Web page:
Friday, December 6, 2013

Why Martin Bashir's Apology Should Have Been Enough

Until Martin Bashir either resigned or was let go by MSNBC this week, I was a loyal fan. I watched Bashir because the things that engaged him usually did the same for me.  At my house, in the Eastern Time Zone, he was on at 4 PM, which meant whatever had happened that day had already been dissected to death by the daytime pundits.  But he had the ability to find something fresh and insightful and, yes, funny, about what was going on out there.  Maybe it's his accent, his enunciation, his eyebrows--I don't know. He is a devilishly clever wordsmith--smarmy, but in a good way.  I have been known to hurry things up just so I can get home in time to watch him.

So I was home and watching on the day he went into that thing over Jake Tapper's interview with Sarah Palin--the part where Palin would not back down from comparing the national debt to slavery.  Tapper gave her many outs, bless his heart, but she stuck by every word.

The interview went like this:
TAPPER: Mitch McConnell has said no more government shutdowns. He didn't think it was a smart idea.
If you were advising Senate Republicans, would you encourage them to do a --

PALIN: What shutdown? What shutdown?

It was a --

TAPPER: Partial shutdown.

PALIN: -- 17-day slim down -- no, a 16-day slim down of about 17 percent of the government. We need to rein in government.

And when is the time, finally, for people to open their eyes and for the media to -- to open its eyes?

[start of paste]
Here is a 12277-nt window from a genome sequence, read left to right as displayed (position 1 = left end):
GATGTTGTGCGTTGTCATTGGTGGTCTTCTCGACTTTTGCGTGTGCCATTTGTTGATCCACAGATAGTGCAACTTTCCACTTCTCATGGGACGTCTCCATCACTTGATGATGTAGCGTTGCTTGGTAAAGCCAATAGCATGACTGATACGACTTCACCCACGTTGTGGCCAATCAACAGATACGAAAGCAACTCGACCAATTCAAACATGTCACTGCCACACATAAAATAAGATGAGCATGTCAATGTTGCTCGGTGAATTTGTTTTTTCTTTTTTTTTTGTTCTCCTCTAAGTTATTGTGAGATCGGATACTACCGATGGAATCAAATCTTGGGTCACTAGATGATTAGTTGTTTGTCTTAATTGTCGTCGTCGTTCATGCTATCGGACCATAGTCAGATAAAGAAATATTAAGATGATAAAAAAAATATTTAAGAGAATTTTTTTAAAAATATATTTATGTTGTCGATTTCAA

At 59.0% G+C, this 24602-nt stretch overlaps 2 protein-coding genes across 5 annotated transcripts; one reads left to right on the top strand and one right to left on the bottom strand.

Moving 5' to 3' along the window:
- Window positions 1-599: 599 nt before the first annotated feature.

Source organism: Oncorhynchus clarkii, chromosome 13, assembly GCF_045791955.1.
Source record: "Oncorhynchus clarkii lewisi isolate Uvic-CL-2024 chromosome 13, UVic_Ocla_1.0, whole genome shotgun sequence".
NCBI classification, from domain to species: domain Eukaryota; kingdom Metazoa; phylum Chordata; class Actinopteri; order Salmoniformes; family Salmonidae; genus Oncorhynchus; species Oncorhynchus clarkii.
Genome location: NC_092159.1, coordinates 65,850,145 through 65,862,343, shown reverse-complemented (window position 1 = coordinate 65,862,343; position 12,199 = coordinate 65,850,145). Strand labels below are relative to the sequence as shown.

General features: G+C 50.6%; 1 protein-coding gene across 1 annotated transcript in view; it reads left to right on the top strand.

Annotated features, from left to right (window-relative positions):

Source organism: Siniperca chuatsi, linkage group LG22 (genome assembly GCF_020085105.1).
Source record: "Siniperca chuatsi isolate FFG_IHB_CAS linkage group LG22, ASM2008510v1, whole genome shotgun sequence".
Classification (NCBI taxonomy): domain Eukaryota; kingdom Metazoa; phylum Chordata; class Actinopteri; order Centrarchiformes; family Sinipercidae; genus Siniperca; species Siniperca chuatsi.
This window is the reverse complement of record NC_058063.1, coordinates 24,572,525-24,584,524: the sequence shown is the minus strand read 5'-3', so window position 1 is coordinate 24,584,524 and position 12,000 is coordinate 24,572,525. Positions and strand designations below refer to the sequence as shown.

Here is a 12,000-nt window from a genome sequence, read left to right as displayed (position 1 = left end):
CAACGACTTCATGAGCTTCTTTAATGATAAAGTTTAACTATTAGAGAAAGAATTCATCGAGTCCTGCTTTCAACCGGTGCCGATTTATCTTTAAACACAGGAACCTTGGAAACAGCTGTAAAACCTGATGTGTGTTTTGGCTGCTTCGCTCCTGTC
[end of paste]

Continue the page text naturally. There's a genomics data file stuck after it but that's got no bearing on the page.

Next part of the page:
What is the time and the magic number, when it comes to debt, when it comes to this trajectory of government growth, for people to say, we do need to start slimming this thing down?

TAPPER: So, you obviously feel very passionate about the national debt. The other day, you gave a speech in which you compared it to slavery.

PALIN: To slavery. Yes.

And that's not a racist thing to do, by the way, which I know somebody is going to claim it is.

TAPPER: Don't you ever fear that by using hyperbole like that -- obviously, you don't literally mean it's like slavery, which cost millions of people their lives and there was rape and torture. You're using it as a metaphor.

But don't you ever worry that by using that kind of language, you -- you risk obscuring the point you're trying to make?

PALIN: There is another definition of slavery and that is being beholden to some kind of master that is not of your choosing. And, yes, the national debt will be like slavery when the note comes due.

TAPPER: So you're not -- you're not work -- I mean I'm -- I'm taking it as a no, but you're not -- you're not concerned about the language --

PALIN: I'm not one to be politically correct, evidently.


PALIN: And, no, I don't -- I don't worry about things like that, because no matter what I say, no matter what a lot of conservatives say, they're, you know, they'll be targeted and distractions will be attempted to be made to take the listener and the viewers' mind off what the point is, by pointing out, oh, she said the word slavery in a speech, and, I did say the word slavery, because I want to make a point.

TAPPER: You can understand why African-Americans or others might be offended by it, though?

PALIN: I -- I can if they choose to misinterpret what it is that I'm saying. And, again, you know, I'm sure if we open up the dictionary, we could prove that with semantics that are various, we can prove that there is a definition of slavery that absolutely fits the bill there, when I'm talking about a bankrupt country that will owe somebody something down the line if we don't change things that is, we will be shackled. We will be enslaved to those who we owe.